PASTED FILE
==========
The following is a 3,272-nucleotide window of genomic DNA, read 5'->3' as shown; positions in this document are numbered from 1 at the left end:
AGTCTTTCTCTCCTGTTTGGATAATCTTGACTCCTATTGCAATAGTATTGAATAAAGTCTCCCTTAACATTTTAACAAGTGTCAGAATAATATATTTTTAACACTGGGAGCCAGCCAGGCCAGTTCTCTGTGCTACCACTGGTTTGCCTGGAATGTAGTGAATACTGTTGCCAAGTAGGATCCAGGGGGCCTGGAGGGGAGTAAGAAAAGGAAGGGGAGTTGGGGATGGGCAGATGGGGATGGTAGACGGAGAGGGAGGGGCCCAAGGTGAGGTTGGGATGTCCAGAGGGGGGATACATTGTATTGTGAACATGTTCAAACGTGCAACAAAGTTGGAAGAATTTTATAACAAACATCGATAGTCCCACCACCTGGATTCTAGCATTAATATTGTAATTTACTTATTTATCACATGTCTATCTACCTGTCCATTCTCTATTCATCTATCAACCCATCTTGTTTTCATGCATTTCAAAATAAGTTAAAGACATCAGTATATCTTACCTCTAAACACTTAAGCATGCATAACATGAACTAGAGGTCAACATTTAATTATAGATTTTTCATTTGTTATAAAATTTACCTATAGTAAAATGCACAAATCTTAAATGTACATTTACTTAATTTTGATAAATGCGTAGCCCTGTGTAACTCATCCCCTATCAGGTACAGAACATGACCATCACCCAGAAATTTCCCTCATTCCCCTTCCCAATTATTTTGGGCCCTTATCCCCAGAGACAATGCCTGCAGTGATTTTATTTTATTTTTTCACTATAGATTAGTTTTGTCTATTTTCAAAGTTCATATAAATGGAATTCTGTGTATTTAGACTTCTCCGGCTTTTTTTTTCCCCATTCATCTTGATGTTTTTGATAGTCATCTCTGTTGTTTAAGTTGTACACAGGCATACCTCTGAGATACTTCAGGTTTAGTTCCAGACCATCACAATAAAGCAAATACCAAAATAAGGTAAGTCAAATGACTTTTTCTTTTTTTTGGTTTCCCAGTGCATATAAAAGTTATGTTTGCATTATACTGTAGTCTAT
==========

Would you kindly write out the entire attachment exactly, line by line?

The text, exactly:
The following is a 3,272-nucleotide window of genomic DNA, read 5'->3' as shown; positions in this document are numbered from 1 at the left end:
AGTCTTTCTCTCCTGTTTGGATAATCTTGACTCCTATTGCAATAGTATTGAATAAAGTCTCCCTTAACATTTTAACAAGTGTCAGAATAATATATTTTTAACACTGGGAGCCAGCCAGGCCAGTTCTCTGTGCTACCACTGGTTTGCCTGGAATGTAGTGAATACTGTTGCCAAGTAGGATCCAGGGGGCCTGGAGGGGAGTAAGAAAAGGAAGGGGAGTTGGGGATGGGCAGATGGGGATGGTAGACGGAGAGGGAGGGGCCCAAGGTGAGGTTGGGATGTCCAGAGGGGGGATACATTGTATTGTGAACATGTTCAAACGTGCAACAAAGTTGGAAGAATTTTATAACAAACATCGATAGTCCCACCACCTGGATTCTAGCATTAATATTGTAATTTACTTATTTATCACATGTCTATCTACCTGTCCATTCTCTATTCATCTATCAACCCATCTTGTTTTCATGCATTTCAAAATAAGTTAAAGACATCAGTATATCTTACCTCTAAACACTTAAGCATGCATAACATGAACTAGAGGTCAACATTTAATTATAGATTTTTCATTTGTTATAAAATTTACCTATAGTAAAATGCACAAATCTTAAATGTACATTTACTTAATTTTGATAAATGCGTAGCCCTGTGTAACTCATCCCCTATCAGGTACAGAACATGACCATCACCCAGAAATTTCCCTCATTCCCCTTCCCAATTATTTTGGGCCCTTATCCCCAGAGACAATGCCTGCAGTGATTTTATTTTATTTTTTCACTATAGATTAGTTTTGTCTATTTTCAAAGTTCATATAAATGGAATTCTGTGTATTTAGACTTCTCCGGCTTTTTTTTTCCCCATTCATCTTGATGTTTTTGATAGTCATCTCTGTTGTTTAAGTTGTACACAGGCATACCTCTGAGATACTTCAGGTTTAGTTCCAGACCATCACAATAAAGCAAATACCAAAATAAGGTAAGTCAAATGACTTTTTCTTTTTTTTGGTTTCCCAGTGCATATAAAAGTTATGTTTGCATTATACTGTAGTCTAT